Yeshua invited him to follow but issued a stern warning.

Matthew 8:19-20 NKJV 19 Then a certain scribe came and said to Him, "Teacher, I will follow You wherever You go." 20 And Jesus said to him, "Foxes have holes and birds of the air have nests, but the Son of Man has nowhere to lay His head."

In other words, Yeshua was letting him know that being one of his disciples would require him to dispense with his comfortable life as a scribe and Torah scholar.  He would be required to “hit the road” as an itinerant disciple with no apparent means of supporting himself, relying on God through others for his daily provision as well as even a place to lay down his head at night.

For this man, the cost of discipleship may have been too high.  If he was indeed wealthy and comfortable in his life as a scribe, which seems likely, what was his answer to Yeshua’s challenge?  What would be our answer if faced with a similar choice?  Did this man choose then to follow Yeshua and reconcile himself to an itinerate lifestyle?  We do not know; the Bible makes no further mention of him.

In the next verse of Luke’s gospel, we see another man asking to join with the Master.

Luke 9:59 NKJV 59 Then He said to another, "Follow Me." But he said, "Lord, let me first go and bury my father."

Yeshua immediately invites this man to follow Him, but the man has an objection or condition to his commitment to discipleship.

Luke 9:60 NKJV 60 Jesus said to him, "Let the dead bury their own dead, but you go and preach the kingdom of God."

Yeshua was telling this man, first things first.  In other words, there are priorities to following Him.  Discipleship must take precedent over other obligations and duties of one’s life.
Yeshua’s answer is a bit puzzling, however, in light of the commandment to honor one’s father and mother.  Certainly, burying one’s father is an important obligation and should take priority. Yeshua taught at length about honoring one’s parents and even rebuked some Pharisees for neglecting their parents in favor of sacrifices and offerings.

Mark 7:10-13 NKJV 10 "For Moses said, 'Honor your father and your mother'; and, 'He who curses father or mother, let him be put to death.' 11 "But you say, 'If a man says to his father or mother, "Whatever profit you might have received from me is Corban"-' (that is, a gift to God), 12 "then you no longer let him do anything for his father or his mother, 13 "making the word of God of no effect through your tradition which you have handed down. And many such things you do."

Would Yeshua encourage someone to neglect such an important obligation?  Would burying his father be so incompatible with discipleship?  I don’t think so, but what is implied by Yeshua’s words to this man?

In the ancient world, as it is today in Jewish culture, a person is usually buried within twenty-four hours of their death.  I suppose that would imply that this man’s Father died that very day.  If that is the case, then why is he out speaking with Yeshua, inquiring about becoming a disciple rather than attending to his family obligations?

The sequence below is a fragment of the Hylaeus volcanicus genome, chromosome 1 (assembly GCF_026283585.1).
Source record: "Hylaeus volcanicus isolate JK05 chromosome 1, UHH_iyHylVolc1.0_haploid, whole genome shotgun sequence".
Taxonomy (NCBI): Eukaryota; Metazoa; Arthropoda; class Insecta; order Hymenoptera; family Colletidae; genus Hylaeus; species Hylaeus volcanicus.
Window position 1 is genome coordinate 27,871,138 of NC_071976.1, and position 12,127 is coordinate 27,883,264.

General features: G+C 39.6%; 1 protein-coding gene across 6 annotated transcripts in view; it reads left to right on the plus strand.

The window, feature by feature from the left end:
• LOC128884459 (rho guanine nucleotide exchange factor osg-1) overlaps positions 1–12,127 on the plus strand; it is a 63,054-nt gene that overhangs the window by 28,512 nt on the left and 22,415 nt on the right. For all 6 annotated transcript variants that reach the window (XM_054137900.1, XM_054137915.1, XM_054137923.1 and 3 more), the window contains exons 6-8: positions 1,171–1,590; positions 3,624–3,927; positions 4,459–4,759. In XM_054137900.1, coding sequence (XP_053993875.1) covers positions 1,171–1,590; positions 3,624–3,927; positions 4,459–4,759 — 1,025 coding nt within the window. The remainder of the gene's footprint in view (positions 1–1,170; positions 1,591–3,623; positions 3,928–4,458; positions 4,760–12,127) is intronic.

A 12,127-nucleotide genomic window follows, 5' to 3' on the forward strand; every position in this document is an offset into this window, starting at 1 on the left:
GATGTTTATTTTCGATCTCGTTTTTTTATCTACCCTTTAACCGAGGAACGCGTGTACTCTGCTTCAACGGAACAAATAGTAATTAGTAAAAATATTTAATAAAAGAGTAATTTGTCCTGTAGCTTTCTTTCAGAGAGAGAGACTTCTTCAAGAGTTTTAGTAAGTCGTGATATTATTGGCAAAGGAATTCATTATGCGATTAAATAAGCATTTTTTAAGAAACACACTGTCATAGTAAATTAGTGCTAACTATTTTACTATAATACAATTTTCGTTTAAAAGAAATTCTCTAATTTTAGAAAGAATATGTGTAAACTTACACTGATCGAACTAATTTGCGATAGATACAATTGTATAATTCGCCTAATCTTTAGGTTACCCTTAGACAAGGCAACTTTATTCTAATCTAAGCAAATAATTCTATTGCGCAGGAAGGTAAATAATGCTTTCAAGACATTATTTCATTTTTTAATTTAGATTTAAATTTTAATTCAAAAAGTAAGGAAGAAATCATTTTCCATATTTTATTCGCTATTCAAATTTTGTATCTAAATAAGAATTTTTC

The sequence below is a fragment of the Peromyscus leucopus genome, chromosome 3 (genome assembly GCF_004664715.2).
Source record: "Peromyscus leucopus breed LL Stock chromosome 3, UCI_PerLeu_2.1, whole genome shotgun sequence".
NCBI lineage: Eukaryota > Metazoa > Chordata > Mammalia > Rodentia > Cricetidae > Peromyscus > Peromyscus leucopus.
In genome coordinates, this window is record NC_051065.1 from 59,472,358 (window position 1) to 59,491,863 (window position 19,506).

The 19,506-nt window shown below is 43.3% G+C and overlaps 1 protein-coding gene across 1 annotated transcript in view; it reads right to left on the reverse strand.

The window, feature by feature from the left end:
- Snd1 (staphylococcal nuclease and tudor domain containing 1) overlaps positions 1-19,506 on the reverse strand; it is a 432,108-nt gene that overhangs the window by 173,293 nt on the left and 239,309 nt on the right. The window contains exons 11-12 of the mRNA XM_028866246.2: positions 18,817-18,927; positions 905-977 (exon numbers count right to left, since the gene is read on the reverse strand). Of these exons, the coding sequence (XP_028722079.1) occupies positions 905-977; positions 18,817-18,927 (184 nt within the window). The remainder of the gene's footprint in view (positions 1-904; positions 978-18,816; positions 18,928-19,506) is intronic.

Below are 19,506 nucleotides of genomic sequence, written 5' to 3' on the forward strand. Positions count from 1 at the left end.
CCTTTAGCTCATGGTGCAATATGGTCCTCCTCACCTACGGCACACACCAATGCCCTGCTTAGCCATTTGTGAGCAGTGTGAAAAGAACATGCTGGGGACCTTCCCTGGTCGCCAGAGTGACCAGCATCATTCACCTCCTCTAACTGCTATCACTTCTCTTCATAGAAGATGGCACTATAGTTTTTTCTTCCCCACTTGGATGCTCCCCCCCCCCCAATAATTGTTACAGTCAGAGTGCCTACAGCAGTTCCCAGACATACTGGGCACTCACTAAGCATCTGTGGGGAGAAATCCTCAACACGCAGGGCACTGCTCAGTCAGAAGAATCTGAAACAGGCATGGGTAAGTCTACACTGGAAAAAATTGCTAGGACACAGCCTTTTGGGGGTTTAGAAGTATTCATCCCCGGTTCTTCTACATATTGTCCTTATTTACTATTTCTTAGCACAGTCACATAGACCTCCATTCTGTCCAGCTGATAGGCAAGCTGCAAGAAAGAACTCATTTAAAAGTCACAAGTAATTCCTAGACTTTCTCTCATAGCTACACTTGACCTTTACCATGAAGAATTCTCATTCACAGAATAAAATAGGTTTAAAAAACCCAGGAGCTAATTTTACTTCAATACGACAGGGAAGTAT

Perhaps the man’s father was ailing and near death and he wanted permission to wait until after the death of his father.  Another explanation for this odd request would be the traditional method of burial at the time.  After a person dies, their body is placed in a burial chamber, usually a cave naturally occurring or one that has been carved out of the rock.  The body is placed on a stone shelf within the tomb and sealed for eleven months.  The ensuing eleven months are a mourning period where the surviving sons recite the kiddish daily.

After the eleven months are completed, the burial tomb is re-opened and the body, now just bones, is gathered and placed in a small stone box called an ossuary, which is then stored somewhere else in the family tomb.  After this second burial, the tomb becomes again available and the daily mourning ritual ends.  Perhaps it was during this eleven-month period that this man approached Yeshua about becoming a disciple.

In this case, Yeshua’s answer makes more sense.  If the man’s father was already dead, he had no further obligation to his father. He may have been requesting time to complete this second burial of his father’s bones.

Yeshua apparently regarded this request as an unnecessary objection to immediate discipleship. The Talmud records the tradition of placing equivalent importance on the obligation of honoring one’s parents, including the burial of deceased parents, and on the study of the Torah. Yeshua was asking this man to set aside the other equivalent obligation of burying his father to pursue the immediate need for proclaiming the kingdom of heaven. Did this man drop everything and follow Yeshua?
When a third man approached Yeshua to inquire about becoming a disciple, Yeshua had yet another kind of answer.

Luke 9:61-62 NKJV 61 And another also said, "Lord, I will follow You, but let me first go and bid them farewell who are at my house." 62 But Jesus said to him, "No one, having put his hand to the plow, and looking back, is fit for the kingdom of God."

Yeshua’s answer to this man’s request is reminiscent of the story of Elijah and Elisha.

1 Kings 19:19-21 NKJV 19 So he departed from there, and found Elisha the son of Shaphat, who was plowing with twelve yoke of oxen before him, and he was with the twelfth. Then Elijah passed by him and threw his mantle on him. 20 And he left the oxen and ran after Elijah, and said, "Please let me kiss my father and my mother, and then I will follow you." And he said to him, "Go back again, for what have I done to you?" 21 So Elisha turned back from him and took a yoke of oxen and slaughtered them and boiled their flesh, using the oxen's equipment, he gave it to the people, and they ate. Then he arose and followed Elijah and became his servant.

In the 1st Kings account we see that Elijah consented to Elisha’s request. Yeshua did not consent to this man’s request to return home to say his goodbye’s.  Yeshua’s lesson here may be one of divide loyalties. His words in verse 62 sound proverbial.  If a plowman looks back over his shoulder, he will most likely veer off course and not plow straight furrows.  In the same way, a true disciple committed to following the Master, cannot stay on the straight path while looking back or with divided loyalties.